How does this work?
January 13, 2009 7:52 AM   Subscribe

Explain to me how property taxes in NYC work.

I was just looking at this which seems to indicate that the avg property tax in nyc is about 13%.

Is that right or even possible? Are you telling me if someone owns a property worth 1 million dollars they pay 130k in taxes every single year?

For example, loan payments on a 30 year loan for a million dollars add up to only about 75k a year (using bankrate's calculator). So you could conceivably make say 250k a year and afford a million dollar mortgage (250-87.5k in taxes-75k mortgage=87k). Does that mean all of your remaining money goes to nyc real estate taxes? Or that you wouldn't even be able to afford your property tax bill? That just doesn't make sense to me.

I have to be missing something
posted by jourman2 to Law & Government (6 answers total)
Best answer: That tax rate is based on the city's assessed value of the property, which is not kept up to date with the market value, and is only relevant in determining where a certain property stands in value compared to others.

For example, a place may have a market value of 300k, but an assessed value of 10k (Not a stretch), therefore, they'd be paying an average of 13% of that, $1,300 a year. Differences between the assessed value and the market value vary, so the only way to look up the actual tax amount is by referencing the tax bills, found online here.
posted by coryinabox at 8:07 AM on January 13, 2009

Certain condos aside, New York City residential property taxes are actually quite low as a percentage of market value -- the City also relies upon upon its own income tax (one of the few municipalities which have them) and the return to it from Albany of a large portion of its residents' state income tax payments.
posted by MattD at 8:36 AM on January 13, 2009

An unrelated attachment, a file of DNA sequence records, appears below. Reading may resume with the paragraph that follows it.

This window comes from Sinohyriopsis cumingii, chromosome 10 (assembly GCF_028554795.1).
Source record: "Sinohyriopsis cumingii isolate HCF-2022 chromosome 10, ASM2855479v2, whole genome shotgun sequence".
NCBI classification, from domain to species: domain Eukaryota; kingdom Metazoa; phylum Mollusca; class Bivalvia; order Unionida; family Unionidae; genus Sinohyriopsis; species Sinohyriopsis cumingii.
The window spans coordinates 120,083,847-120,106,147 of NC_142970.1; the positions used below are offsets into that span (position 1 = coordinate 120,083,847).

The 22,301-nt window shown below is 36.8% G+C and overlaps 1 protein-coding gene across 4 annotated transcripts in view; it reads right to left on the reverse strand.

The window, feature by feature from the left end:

Best answer: Property Shark can also give you an assessment history with tax estimates for any property in the five boroughs, although it stops being free after the first few reports per day.
posted by zvs at 8:52 AM on January 13, 2009

Best answer: NYC page: Determining the Annual Assessment

It looks like the current assessed value for single family homes (Class 1) is 6% of "real market value", while coops/condos and commercial buildings (Classes 2-4) are 45%. So the real rate for a house would be 16.787% (from your link) x 6% = 1%. And the real rate for a coop/condo would be 13.053% x 45% = 5.87%.

But even that's not the whole story, because the assessment aren't done every year, so the value they are using may be discounted by 25-50% off what the selling price would be.
posted by smackfu at 12:21 PM on January 13, 2009

(It should also be noted that 6% is a very low assessment ratio. Connecticut uses 70%, and so has correspondingly lower state tax rates of 2-3%.)
posted by smackfu at 12:28 PM on January 13, 2009

Response by poster: Oh very cool - so if I owned a $1,000,000 single family house I would only pay about $7,800 (1 mil x .06 x .13 )?

I didn't realize there could be such a huge gap between assessed value and real value. Instead of 'assessing' it a lower rate - is there any reason they would just use market value and lower the rate? Then they wouldn't have to use a workaround.

But great answers all so far.
posted by jourman2 at 12:31 PM on January 13, 2009

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